App Installs/ROM Feature Installs via Flashing

Some ROMs have added features that are available to flash.

  1. To Flash the App/Rom Feature you must first download the .zip file.
  2. Mount your devices SD card and copy the .zip file over.
  3. Boot up to your devices custom recovery.
  4. Wipe your Dalvik-Cache in the Wipe Menu. And then go back to the recovery's main menu.
  5. This step may vary per device, there should be an option that says "Flash .zip from SD Card", select it.
  6. Select the .zip file you wish to flash.
  7. Confirm flashing of .zip file.
  8. Wait for the file to flash; and if successful, reboot.
(Source can be found here. I would also advise you to read it thoroughly. It contains other methods too.)

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(All links that are color coded are hyperlinks!)

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What's the whole point of getting a custom ROM on my new phone? Well, there's a few options why you would want to get a custom ROM on your phone:
  • Customization
  • A more vanilla experience with Android
  • To remove bloat from the stock ROM that you are using
  • And much more!

The reasoning why you may have TouchWiz on your phone would be because Android allows OEMs (HTC, Samsung, LG, etc.) to personalize their phones to whatever they please. With them personalizing it, they also lock your user experience and it would require a community to develop a custom ROM, bootloader hack, root, etc. If you want to have a very pure experience that is freshly baked from Google Android's AOSP, you may want to look more into a custom ROM for your device. People who develop from the Android AOSP make the drivers and everything work from the Android AOSP. So you may actually get a better experience from an older device running a custom ROM unlike from your bloated stock Android device.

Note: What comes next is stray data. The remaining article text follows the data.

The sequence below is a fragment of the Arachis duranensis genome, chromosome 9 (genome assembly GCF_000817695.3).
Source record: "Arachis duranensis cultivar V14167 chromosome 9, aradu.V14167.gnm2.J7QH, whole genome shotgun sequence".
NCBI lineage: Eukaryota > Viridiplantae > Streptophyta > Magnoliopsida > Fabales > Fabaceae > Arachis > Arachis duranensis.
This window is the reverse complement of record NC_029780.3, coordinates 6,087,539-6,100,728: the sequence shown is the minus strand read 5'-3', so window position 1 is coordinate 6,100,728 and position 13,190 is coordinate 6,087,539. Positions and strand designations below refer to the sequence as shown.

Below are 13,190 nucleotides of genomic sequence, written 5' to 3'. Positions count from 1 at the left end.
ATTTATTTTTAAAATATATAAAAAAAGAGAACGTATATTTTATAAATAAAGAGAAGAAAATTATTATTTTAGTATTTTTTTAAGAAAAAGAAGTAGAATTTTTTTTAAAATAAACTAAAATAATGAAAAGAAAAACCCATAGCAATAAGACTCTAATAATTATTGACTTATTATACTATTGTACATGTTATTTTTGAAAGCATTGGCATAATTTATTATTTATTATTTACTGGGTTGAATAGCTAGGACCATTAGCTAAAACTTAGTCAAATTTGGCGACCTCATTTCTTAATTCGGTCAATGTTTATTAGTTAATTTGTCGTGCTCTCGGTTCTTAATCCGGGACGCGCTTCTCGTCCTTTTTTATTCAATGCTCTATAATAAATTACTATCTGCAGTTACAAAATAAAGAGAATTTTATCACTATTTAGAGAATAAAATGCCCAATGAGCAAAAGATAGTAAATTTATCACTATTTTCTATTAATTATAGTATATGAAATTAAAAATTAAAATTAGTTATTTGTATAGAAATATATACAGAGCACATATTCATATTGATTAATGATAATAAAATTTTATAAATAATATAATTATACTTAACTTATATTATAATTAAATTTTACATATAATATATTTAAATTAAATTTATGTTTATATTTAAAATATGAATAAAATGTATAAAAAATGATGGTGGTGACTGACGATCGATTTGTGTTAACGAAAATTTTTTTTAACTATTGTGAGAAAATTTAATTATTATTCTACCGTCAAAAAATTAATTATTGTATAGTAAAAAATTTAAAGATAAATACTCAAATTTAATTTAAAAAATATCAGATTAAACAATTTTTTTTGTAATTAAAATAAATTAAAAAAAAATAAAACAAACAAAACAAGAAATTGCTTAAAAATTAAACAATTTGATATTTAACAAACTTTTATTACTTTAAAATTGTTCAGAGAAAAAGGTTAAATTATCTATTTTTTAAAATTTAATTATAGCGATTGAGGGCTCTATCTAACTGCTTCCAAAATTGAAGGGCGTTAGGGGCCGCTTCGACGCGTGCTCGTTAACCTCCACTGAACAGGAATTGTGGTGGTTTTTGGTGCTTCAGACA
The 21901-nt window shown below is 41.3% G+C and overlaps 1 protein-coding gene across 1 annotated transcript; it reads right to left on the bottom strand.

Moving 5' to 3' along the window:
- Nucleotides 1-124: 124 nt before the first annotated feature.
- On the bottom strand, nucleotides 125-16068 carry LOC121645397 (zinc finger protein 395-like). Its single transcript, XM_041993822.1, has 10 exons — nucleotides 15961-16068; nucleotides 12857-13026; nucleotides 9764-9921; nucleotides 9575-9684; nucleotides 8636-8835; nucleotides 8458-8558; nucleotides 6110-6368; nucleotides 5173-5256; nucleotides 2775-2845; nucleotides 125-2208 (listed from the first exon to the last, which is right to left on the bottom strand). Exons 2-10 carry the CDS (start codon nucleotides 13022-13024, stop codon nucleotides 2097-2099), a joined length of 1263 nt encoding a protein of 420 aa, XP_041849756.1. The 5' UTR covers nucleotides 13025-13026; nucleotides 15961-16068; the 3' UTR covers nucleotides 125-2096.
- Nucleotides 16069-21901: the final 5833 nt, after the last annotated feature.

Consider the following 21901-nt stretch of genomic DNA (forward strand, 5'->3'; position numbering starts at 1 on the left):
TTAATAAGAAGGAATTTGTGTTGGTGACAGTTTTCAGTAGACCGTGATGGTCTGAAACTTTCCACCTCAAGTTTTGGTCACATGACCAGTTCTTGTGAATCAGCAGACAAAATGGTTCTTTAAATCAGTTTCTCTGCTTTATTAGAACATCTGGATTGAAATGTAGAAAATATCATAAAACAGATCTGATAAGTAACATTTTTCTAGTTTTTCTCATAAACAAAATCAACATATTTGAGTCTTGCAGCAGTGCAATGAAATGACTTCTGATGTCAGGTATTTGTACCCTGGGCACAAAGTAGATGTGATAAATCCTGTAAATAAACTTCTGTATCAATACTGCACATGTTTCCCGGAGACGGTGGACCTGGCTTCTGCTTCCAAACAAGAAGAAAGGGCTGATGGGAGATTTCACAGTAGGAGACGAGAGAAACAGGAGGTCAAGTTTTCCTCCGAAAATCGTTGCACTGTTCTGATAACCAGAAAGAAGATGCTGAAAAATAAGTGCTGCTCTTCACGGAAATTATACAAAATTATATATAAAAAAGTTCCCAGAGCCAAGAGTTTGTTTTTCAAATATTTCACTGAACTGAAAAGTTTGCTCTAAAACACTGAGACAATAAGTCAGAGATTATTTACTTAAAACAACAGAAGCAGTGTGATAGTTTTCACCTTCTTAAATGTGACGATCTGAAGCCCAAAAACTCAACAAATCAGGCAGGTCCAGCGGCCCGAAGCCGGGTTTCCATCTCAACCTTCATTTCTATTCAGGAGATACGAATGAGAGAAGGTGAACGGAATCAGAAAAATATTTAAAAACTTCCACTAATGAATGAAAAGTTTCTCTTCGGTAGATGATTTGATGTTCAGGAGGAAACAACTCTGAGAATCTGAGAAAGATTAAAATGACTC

Before installing a custom ROM you'll need to administrate root access to your phone. Depending on your device processes are different. After root access has been enabled onto your device, you'll want to install a custom recovery. In short, a custom recovery is almost like a small operating system that lets you install or manage custom Android operating systems. The most common custom recoveries would be ClockWorkMod and Team Win Recovery Project) Note though that this is very specific for every Android device. To learn more about ROMs, you may click on the following colored links below and learn more.

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(You can also find more information about your devices and the ROMs that are capable on running your device by going to the XDAdevelopers forum.)

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Xposed is framework that allows you to customize your ROM, without compiling and decompiling any APK's, playing around with the root of the phone or flashing anything through the recovery. It can be installed through downloading the latest APK from their website (link). As with all processes that involve modifying anything in the base directory of Android, you will need to root your phone, will the information to do so is provided in the first post. Xposed, as itself, is only a framework, and so you must use the repository (or download from external sources) located within Xposed to download, install, and customize various parts of the ROM.

Installation:

  1. Root your phone (Varies from phone to phone)
  2. Download latest Xposed Installer (link below)
  3. If downloaded Xposed on your computer, move the APK to your phone through whatever means is easiest